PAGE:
Primeval is a British science fiction show which made its UK debut in February, 2007, and its BBC America debut in August of 2008. Two seasons of six and seven episodes, respectively, have been shown, with a third season to air this year.
The starting point for the series is this: rifts in time are allowing creatures from the past and future to visit present-day England and almost all of these beasties are unwelcome guests. Especially the ones who want to chow down on people.
Professor Nick Cutter (Douglas Henshall), a zoologist whose wife disappeared years earlier, falls into investigating the rifts and beasts for the government. His team consists of his longtime assistant Stephen (James Murray), enthusiastic geek Connor (Andrew-Lee Potts), and capable, cute-as-a-button Abby (Hannah Spearritt). Representing the authorities are Claudia Brown (Lucy Brown), who is actually quite courageous and helpful, and Sir James Lester (Ben Miller), her superior, who is neither. On the other hand, he does provide an occasional giggle, such as when a small flying dinosaur poops on his expensive suit.
Primeval didn't strike me as breathtakingly original. The characters, how they relate to one another, and their quick-thinking heroics are fairly common for the genre. Still, they are a likeable bunch and the series does offer its viewers creatures beyond the usual T-Rex, raptors, and pterodactyls. The opener gave us a Gorgonopsid (carnivorous), a Scutosaurus (herbivorous), and a Coelurosauravus, the afore-mentioned flying dino. The next episode had giant spiders, but it also had a giant centipede that was quite nice in a icky and scary sort of way.
Two other elements are worth noting. The opening episode had several truly chilling moments when the Gorgonopsid got a whiff of a young boy's blood and hungrily followed the kid to his house and school. Also, Cutter's wife [Juliet Aubrey] is missing by design. She travels freely through the rifts and is clearly up to no good. The Professor feels guilty for not having been with her when she "disappeared" and is determined to find her, but I think their eventual reunion will not be a happy one.
Overall, Primeval is a fun show and, as such, it earns a perfectly respectable three out of five Tonys.
The above review was written in mid-August of last year, then posted to the Comics Buyer's Guide forum at:
Over the next two months, Primeval continued to rise in my estimation. By the middle of October, it was my third-favorite TV show, trailing only The Daily Show With Jon Stewart and Life.
Here's what I wrote about it at that time:
"Primeval airs on BBC America. It's the best science-fiction show on TV, featuring a team of scientists and government bureaucrats dealing with randomly appearing anomalies (basically time portals) and the creatures who travel to the present through them. I wrote about the show at length here.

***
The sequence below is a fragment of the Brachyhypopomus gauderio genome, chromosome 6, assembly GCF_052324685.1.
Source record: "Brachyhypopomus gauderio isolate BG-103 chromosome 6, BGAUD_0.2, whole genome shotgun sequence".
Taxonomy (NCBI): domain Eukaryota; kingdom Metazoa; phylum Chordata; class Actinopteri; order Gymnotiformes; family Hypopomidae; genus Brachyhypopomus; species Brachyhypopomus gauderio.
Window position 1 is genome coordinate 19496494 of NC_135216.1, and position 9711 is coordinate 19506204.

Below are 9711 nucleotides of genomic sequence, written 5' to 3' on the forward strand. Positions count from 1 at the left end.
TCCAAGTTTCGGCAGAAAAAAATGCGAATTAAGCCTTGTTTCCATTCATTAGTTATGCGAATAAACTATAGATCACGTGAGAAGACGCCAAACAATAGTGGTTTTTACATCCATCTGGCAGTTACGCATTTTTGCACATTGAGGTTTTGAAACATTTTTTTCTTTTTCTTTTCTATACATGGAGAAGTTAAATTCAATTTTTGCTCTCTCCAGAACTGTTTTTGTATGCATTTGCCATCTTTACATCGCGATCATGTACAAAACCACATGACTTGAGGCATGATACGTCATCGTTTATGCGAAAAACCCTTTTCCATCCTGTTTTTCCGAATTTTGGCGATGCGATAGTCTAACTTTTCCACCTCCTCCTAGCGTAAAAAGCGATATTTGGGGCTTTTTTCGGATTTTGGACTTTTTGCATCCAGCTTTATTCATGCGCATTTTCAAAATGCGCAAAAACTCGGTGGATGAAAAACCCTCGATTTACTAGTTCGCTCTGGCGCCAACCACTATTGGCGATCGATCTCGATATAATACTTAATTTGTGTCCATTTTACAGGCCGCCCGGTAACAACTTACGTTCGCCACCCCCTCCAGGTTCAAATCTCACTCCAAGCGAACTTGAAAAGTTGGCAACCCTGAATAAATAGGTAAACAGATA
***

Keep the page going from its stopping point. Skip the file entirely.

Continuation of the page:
"The show is in its second season and, because I don't want to spoil a moment of this series for you, all I'll say is...it had the best season finale of any show I watch...the best second season opener of any show I watch...and that Lucy Brown is one of the best actors on television."
Primeval got better and better throughout that second season. Juliet Aubrey's character got scarier and scarier, with the revelation of an affair with a member of Cutter's team leading to dire events. And, much to my delight, Ben Miller got an episode in which he wonderfully showed new dimensions to his stuffy character. Episode after episode, this terrific show continued to surprise and delight me.
Although I haven't seen an announcement as to when it will air here, the third season of Primeval has been completed and is currently scheduled to start in England on February 14. There are ten episodes and creators Adrian Hodges and Tim Haines have said they already have ideas for a fourth season.
After watching the first two seasons of Primeval, I'm now giving the series the full five Tonys.
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ZERO: Burn your money before buying any comic receiving this rating. It doesn't *necessarily* mean there's absolutely nothing of value here - though it *could* - but whatever value it might possess shrinks into insignificance before its overall awfulness.
ONE: Buy something else. Maybe I found something which wasn't completely dreadful in the item, but not enough for me to recommend it when there are better comics available. I only want what's best for you, my children.
TWO: Basic judgment call. I found some value, but not enough to recommend it. My review should give you enough info to decide if you want to take a chance on it. Are you feeling lucky today, punk? Well, are you?
THREE: This denotes something I find perfectly respectable. There are better books out there, but I wouldn't regret buying this item. Based on my review, you should be able to determine if it's of interest to you. Let the Force guide you.
FOUR: I recommend anything earning this rating. Unless you don't like the genre, subject matter, or past work of the creators, I believe you'll enjoy this item. Isn't it uncanny how I can look right into your soul that way?
FIVE: Anything getting this rating is among the best comicdom has to offer. You should buy/read this, even if the genre/subject matter doesn't appeal to you. It's for your own good. Me, I live for comics and books this good...but not in a pathetic "Comic-Book Guy" sort of way.
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